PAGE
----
By: Elliott Wave International
Robert Prechter's monthly Elliott Wave Theorist once published a ten-part study explaining why traditional financial models failed to foresee the 2007-2009 financial crisis -- and, more importantly, why they are doomed to fail again (and again).
On Thursday (Sept. 17), the Fed decided to keep interest rates unchanged. On Friday, stocks opened down big. But before you join those who blame it on the Fed, please read this excerpt from Prechter's eye-opening study.
Economic theory holds that bonds compete with stocks for investment funds. The higher the income that investors can get from safe bonds, the less attractive is a set rate of dividend payout from stocks; conversely, the less income that investors can get from safe bonds, the more attractive is a set rate of dividend payout from stocks. A statement of this construction appears to be sensible.
And it would be, if it were made in the field of economics. For example, "Rising prices for beef make chicken a more attractive purchase." This statement is simple and true. But in the field of finance such statements fly directly in the face of the evidence.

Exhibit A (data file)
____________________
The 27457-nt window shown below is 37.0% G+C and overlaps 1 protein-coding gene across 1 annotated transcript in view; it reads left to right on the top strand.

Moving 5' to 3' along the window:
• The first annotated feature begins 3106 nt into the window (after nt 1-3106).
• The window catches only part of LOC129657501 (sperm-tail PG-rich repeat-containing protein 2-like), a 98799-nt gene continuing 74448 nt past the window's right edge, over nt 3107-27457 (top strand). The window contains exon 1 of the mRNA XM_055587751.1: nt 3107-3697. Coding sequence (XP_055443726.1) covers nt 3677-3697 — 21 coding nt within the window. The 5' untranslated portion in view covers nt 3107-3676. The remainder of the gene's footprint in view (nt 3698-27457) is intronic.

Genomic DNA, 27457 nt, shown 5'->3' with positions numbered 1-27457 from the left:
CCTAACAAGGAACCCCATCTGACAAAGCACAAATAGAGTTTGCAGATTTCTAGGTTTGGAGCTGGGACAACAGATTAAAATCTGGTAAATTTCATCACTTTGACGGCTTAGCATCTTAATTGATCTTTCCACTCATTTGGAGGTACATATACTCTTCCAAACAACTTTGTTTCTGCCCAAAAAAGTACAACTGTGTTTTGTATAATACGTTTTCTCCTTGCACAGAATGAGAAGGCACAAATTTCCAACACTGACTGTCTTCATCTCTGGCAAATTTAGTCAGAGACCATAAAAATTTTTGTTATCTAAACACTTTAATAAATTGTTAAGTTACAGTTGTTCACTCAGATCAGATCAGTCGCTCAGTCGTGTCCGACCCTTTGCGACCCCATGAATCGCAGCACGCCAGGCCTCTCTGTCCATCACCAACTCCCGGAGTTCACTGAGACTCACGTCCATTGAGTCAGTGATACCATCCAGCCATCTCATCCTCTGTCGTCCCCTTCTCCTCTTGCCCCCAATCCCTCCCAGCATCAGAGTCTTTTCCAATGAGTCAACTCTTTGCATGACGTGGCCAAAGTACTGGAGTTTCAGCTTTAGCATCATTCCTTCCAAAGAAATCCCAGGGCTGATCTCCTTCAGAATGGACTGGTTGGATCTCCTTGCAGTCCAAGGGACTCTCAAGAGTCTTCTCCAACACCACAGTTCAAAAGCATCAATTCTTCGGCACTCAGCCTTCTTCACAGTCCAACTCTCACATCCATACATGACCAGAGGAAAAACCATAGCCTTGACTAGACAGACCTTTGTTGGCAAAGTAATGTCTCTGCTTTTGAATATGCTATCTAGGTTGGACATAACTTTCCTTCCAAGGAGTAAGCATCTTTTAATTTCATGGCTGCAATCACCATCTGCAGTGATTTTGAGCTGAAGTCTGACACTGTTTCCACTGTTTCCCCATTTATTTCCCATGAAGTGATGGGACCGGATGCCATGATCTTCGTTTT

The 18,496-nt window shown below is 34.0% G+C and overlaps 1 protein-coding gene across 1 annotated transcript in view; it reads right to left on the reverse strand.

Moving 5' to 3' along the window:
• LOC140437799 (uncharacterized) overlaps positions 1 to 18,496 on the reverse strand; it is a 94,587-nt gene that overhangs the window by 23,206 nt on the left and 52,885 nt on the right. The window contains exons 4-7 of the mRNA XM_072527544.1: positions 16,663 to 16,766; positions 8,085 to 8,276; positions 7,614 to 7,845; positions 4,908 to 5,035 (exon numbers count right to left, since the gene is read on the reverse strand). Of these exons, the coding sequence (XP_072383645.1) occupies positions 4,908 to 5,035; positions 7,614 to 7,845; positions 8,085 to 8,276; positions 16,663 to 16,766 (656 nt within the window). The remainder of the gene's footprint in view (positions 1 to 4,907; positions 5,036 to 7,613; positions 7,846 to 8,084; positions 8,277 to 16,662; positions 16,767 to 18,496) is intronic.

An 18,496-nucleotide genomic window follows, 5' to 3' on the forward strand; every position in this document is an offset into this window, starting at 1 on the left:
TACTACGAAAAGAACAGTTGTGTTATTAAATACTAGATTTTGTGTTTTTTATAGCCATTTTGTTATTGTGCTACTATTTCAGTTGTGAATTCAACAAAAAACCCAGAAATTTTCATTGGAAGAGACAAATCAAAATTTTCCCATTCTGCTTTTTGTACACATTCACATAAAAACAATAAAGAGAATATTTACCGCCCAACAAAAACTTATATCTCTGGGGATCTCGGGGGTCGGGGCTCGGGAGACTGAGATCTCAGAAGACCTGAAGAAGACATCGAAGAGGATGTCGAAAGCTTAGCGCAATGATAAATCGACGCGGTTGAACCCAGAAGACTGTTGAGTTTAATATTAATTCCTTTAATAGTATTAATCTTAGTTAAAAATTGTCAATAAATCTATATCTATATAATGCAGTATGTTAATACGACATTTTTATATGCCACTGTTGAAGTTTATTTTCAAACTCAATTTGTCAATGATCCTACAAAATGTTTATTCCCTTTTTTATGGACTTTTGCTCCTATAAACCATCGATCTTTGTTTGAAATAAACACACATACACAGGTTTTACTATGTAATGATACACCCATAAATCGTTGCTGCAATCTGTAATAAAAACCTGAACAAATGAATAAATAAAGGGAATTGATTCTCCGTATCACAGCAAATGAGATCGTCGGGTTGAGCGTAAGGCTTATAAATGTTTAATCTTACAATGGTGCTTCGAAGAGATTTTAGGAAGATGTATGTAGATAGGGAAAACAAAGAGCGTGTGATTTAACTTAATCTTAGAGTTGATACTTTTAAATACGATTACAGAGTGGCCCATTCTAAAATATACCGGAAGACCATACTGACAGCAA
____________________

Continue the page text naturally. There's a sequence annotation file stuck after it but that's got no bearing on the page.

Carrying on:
Figure 3 shows a history of the four biggest stock market declines of the past hundred years. They display routs of 54% to 89%.
In all these cases, interest rates fell, and in two of those cases they went all the way to zero! In those cases, investors should have traded all their bonds for stocks. But they didn't; instead, they sold stocks and bought bonds. What is it about the value of dividends that investors fail to understand? Don't they get it?
As in most arguments from exogenous cause...one can argue just as effectively the opposite side of the claim. It is just as easy to sound rational and objective when saying this:
"When an economy implodes, corporate values fall, depressing the stock market. At the same time, demand for loans falls, depressing interest rates. In other words, when the economy contracts, both of these trends move down together. Conversely, when the economy expands, both of these trends move up together. This thesis explains why interest rates and stock prices go in the same direction."
See? Just as rational and sensible. On this basis, suddenly the examples in Figure 3 are explained. And so are the examples in Figure 4. Right?
No, they're not, because, as the first version of the claim would have it, there in fact have been plenty of times when the stock prices rose and interest rates fell. This was true, for example, from 1984 to 1987, when stock prices more than doubled. And there have been plenty of times when stock prices fell and interest rates rose, as in 1973-1974 when stock prices were cut nearly in half. Figures 5 and 6 show examples.
At this point, conventional theorists might try formulating a complex web of interrelationships to explain these changing, contradictory correlations. But I have yet to read that any such approach has given any economist an edge in forecasting interest rates, stock prices or the relationship between them.
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